Had only Yeobright’s own future been involved he would have proposed to Thomasin with a ready heart. He had nothing to lose by carrying out a dead mother’s hope. But he dreaded to contemplate Thomasin wedded to the mere corpse of a lover that he now felt himself to be. He had but three activities alive in him. One was his almost daily walk to the little graveyard wherein his mother lay; another, his just as frequent visits by night to the more distant enclosure, which numbered his Eustacia among its dead; the third was self-preparation for a vocation which alone seemed likely to satisfy his cravings—that of an itinerant preacher of the eleventh commandment. It was difficult to believe that Thomasin would be cheered by a husband with such tendencies as these.
Yet he resolved to ask her, and let her decide for herself. It was even with a pleasant sense of doing his duty that he went downstairs to her one evening for this purpose, when the sun was printing on the valley the same long shadow of the housetop that he had seen lying there times out of number while his mother lived.
Thomasin was not in her room, and he found her in the front garden. “I have long been wanting, Thomasin,” he began, “to say something about a matter that concerns both our futures.”
“And you are going to say it now?” she remarked quickly, colouring as she met his gaze. “Do stop a minute, Clym, and let me speak first, for oddly enough, I have been wanting to say something to you.”
“By all means say on, Tamsie.”
“I suppose nobody can overhear us?” she went on, casting her eyes around and lowering her voice. “Well, first you will promise me this—that you won’t be angry and call me anything harsh if you disagree with what I propose?”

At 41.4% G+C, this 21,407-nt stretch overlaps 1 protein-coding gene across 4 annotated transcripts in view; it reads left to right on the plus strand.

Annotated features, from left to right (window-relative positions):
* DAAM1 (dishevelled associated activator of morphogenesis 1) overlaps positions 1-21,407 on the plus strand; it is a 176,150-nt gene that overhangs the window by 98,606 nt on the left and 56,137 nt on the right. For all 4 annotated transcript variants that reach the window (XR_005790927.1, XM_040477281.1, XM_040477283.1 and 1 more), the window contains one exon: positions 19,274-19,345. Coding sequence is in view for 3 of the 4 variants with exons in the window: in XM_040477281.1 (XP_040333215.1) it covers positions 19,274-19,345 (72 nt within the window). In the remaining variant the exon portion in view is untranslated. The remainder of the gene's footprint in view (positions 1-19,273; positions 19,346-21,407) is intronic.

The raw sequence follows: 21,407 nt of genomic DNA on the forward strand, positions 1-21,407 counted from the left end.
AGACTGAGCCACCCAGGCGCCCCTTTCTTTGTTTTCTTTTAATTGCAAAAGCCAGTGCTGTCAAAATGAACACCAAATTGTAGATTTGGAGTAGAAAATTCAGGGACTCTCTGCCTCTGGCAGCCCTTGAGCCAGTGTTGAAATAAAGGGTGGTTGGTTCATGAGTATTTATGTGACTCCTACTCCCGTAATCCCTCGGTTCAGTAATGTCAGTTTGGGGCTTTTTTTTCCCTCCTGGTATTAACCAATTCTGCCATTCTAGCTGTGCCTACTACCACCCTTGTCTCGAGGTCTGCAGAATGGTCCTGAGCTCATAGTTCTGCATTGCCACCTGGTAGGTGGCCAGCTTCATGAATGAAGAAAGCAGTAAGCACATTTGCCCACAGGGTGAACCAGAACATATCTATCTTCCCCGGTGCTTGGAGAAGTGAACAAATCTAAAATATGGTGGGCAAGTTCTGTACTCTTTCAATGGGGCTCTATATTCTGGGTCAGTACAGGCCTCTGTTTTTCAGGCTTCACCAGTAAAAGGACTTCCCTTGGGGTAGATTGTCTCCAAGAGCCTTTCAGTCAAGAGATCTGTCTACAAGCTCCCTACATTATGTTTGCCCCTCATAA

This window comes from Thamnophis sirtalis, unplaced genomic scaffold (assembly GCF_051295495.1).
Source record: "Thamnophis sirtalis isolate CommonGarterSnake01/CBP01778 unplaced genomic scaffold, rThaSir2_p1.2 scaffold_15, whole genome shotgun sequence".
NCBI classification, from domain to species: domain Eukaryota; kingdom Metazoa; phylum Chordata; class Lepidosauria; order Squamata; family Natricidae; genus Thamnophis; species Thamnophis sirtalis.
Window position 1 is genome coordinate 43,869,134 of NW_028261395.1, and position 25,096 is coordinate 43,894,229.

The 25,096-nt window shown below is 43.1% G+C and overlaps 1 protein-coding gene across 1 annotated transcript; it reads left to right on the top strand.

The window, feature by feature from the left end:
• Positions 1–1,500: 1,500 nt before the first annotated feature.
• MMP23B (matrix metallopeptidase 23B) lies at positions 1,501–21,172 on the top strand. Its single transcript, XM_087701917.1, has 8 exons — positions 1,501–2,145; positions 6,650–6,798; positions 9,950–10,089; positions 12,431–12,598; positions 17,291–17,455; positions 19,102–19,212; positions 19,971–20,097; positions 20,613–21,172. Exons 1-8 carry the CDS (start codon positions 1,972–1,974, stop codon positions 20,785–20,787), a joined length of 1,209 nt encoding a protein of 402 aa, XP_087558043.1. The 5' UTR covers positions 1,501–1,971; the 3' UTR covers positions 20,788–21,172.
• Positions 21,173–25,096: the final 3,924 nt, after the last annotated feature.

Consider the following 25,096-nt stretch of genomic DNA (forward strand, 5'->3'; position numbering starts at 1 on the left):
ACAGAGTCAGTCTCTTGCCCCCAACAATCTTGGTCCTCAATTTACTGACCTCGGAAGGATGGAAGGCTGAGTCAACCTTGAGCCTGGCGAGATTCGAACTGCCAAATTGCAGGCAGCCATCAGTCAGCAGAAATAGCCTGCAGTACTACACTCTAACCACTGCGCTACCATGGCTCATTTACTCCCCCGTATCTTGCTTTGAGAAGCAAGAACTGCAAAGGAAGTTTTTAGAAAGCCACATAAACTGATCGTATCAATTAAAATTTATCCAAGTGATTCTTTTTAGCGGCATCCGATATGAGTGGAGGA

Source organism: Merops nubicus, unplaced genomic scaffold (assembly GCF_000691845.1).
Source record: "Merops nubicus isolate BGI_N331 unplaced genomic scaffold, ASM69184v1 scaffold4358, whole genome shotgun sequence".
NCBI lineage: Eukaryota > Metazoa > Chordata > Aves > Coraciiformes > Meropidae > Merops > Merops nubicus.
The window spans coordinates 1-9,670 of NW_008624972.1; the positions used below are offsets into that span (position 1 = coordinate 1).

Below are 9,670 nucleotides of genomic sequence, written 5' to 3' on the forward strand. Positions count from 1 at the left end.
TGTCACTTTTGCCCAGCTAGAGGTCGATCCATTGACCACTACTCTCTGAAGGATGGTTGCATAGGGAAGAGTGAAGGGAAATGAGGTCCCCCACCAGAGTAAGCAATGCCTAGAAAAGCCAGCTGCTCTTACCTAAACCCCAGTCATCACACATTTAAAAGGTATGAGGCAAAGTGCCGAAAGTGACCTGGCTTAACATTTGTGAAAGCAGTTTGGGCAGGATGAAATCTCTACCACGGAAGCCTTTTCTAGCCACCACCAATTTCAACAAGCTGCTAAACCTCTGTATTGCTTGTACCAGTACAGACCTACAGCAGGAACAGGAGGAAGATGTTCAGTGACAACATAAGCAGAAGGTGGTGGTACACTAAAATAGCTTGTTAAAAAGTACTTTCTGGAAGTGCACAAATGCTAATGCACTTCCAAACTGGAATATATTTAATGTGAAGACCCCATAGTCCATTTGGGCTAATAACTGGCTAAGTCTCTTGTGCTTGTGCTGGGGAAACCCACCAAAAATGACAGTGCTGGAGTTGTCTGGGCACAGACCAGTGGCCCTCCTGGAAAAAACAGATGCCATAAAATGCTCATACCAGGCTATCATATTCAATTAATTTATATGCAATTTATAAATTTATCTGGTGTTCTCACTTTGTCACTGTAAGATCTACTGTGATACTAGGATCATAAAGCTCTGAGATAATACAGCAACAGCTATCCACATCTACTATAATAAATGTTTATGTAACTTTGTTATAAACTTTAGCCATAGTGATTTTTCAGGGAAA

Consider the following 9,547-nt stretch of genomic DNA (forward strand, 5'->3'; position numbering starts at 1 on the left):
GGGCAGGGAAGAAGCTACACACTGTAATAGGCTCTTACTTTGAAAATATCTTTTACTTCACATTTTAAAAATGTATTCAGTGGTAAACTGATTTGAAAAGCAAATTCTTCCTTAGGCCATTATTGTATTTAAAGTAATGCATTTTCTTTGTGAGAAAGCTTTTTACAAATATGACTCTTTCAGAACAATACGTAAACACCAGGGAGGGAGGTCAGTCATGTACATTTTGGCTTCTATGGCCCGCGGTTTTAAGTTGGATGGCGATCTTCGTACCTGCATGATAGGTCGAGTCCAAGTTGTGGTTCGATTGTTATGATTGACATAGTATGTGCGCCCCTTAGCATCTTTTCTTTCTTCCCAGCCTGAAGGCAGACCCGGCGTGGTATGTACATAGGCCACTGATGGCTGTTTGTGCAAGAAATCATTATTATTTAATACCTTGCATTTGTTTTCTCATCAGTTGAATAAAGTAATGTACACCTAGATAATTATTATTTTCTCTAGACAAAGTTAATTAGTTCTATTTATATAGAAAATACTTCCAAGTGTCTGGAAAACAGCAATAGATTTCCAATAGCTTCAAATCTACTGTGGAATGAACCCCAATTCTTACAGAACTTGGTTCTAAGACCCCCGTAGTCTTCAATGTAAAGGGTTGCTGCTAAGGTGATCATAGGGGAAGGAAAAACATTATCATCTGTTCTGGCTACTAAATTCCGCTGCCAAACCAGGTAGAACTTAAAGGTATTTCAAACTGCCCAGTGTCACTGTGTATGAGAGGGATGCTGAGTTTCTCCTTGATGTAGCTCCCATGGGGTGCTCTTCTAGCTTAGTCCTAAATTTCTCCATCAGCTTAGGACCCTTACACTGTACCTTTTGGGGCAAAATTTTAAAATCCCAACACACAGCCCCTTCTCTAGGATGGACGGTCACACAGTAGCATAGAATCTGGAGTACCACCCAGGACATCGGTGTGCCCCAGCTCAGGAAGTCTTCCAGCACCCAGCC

Yeobright promised, and she continued: “What I want is your advice, for you are my relation—I mean, a sort of guardian to me—aren’t you, Clym?”
“Well, yes, I suppose I am; a sort of guardian. In fact, I am, of course,” he said, altogether perplexed as to her drift.
“I am thinking of marrying,” she then observed blandly. “But I shall not marry unless you assure me that you approve of such a step. Why don’t you speak?”
“I was taken rather by surprise. But, nevertheless, I am very glad to hear such news. I shall approve, of course, dear Tamsie. Who can it be? I am quite at a loss to guess. No I am not—’tis the old doctor!—not that I mean to call him old, for he is not very old after all. Ah—I noticed when he attended you last time!”
“No, no,” she said hastily. “’Tis Mr. Venn.”
Clym’s face suddenly became grave.
“There, now, you don’t like him, and I wish I hadn’t mentioned him!” she exclaimed almost petulantly. “And I shouldn’t have done it, either, only he keeps on bothering me so till I don’t know what to do!”
Clym looked at the heath. “I like Venn well enough,” he answered at last. “He is a very honest and at the same time astute man. He is clever too, as is proved by his having got you to favour him. But really, Thomasin, he is not quite—”